Brenda Light and Johnny Malone celebrated the beautiful colors of fall with a festive dinner party at Brenda’s beautifully redecorated home in Coach Gate. Enjoying cocktails on the terrace were many good friends including Susan Grant and Barney Sutton along with Barbara Partlow and Betsy and Gerald Tyrell. Neighbors and close friends Kay Payne, Ben Small, Michael Judd and Margaret and John Woods were there too.
Jessica and Neville Blakemore hosted the annual Boots, Badges and Bids get-together to raise funds for the Louisville Metro Police Foundation on the grounds of their beautiful home in the shadow of the Louisville Country Club. In attendance was Louisville Police Chief Steve Conrad, his boss the honorable Greg Fischer, Jim Ellis and Tracie Texas Shugart representing the Foundation, event emcee Jennifer Baileys and at least 500 of their closest friends, all of whom had a wonderful time.
For Judy and Peter Wayne June 22, 2016 will always be a day of infamy. Well, maybe that over states it a bit, but it was the day that lightning struck their house and nearly destroyed it. It was some time in the morning. Judy was home and Peter, a doctor, was at the hospital. When the lightning struck, Judy was at a loss as to where it hit because she could find no damage or see any fire.
Muck Rack makes it simple to find people, tweets, or articles that mention any name, keyword, company, hashtag etc. We've compiled this guide to help you make the most of your search.
Selecting a term
Start searching tweets, articles from media outlets, articles mentioned in tweets, journalists'
names, titles and bios with some suggested searches:
Companies or Topics (e.g. iPhone, Microsoft)
Phrases (e.g. "cloud computing") — use quotes to keep the terms together
Twitter handles (e.g. @username) — returns those who have mentioned or replied to
Names (e.g. "David Pogue")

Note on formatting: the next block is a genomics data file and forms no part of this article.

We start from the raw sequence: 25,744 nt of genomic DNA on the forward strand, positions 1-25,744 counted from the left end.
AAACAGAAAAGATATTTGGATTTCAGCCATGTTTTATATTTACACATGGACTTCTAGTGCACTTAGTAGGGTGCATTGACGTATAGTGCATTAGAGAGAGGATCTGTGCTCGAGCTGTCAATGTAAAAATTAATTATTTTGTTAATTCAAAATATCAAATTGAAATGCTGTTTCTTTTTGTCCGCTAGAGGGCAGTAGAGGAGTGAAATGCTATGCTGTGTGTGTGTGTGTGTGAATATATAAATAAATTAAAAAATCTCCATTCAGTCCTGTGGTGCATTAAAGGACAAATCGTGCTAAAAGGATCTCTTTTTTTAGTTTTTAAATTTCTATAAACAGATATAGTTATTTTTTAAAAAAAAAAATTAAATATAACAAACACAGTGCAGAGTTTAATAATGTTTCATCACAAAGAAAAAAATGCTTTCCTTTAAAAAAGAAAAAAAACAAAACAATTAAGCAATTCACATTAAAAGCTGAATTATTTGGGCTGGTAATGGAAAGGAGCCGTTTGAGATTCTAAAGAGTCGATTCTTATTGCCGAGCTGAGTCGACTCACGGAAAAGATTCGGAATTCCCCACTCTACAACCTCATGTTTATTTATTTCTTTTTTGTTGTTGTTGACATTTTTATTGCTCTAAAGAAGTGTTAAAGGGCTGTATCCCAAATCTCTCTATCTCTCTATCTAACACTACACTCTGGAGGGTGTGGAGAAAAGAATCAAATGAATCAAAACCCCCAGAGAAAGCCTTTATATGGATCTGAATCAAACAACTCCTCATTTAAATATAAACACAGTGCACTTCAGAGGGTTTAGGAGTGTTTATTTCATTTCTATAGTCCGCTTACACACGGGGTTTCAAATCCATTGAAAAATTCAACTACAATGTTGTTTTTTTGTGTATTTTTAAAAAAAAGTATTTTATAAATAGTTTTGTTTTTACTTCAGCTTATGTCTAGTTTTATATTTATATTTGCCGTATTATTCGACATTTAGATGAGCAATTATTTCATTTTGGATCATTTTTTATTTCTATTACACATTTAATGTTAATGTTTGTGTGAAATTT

Hashtags (e.g. #sxsw, #london2012)
Bio details (e.g. vegan, Olympics, father)
Muck Rack's Advanced Search allows for many boolean operators.
Find results that mention multiple specified terms, use AND or
+. For example, ensure each result contains both Elon Musk and Mark Zuckerberg by
searching Obama AND Romney or Obama + Romney.
Use the operators OR or , to broaden your search when you'd like either of
multiple terms to appear in results. (This is the default behavior of our search when no operators
are used.) For example, search for democrat OR republican to find results that refer to
Democrats and/or Republicans.
Use NOT or - to subtract results from your search. For
example, searching Disney will yield results about the Walt Disney Company as well as Walt Disney
World Resort. To exclude mentions of Disney World, search for Disney -World or Disney
When using one of these operators with a phrase, enclose it in quotation marks. For example, you can
find results about smartphones excluding Apple's iPhone 4S by searching smartphone -"iPhone
Exact case matching or punctuation
If you're searching for a brand name or keyword that relies on specific punctuation marks or capitalization, you can
find results that match your exact query by adding matchcase: before the keyword you're searching for, like matchcase:E*TRADE .
Use parentheses to separate multiple
boolean phrases. For example, to find journalists talking about having fun in Disney World or
Disneyland, search for ("disney world" OR disneyland) AND fun.
An asterisk can be used to search for any variation of a root word truncated by the asterisk. For example, searching for admin* will return results for administrator, administration, administer, administered, etc.
A near operator is an AND operator where you can control the distance between the words. You can vary the distance the near operation uses by adding a forward slash and number (between 0-99) such as strawberries NEAR/10 "whipped cream", which means the strawberries must exist within 10 words of "whipped cream".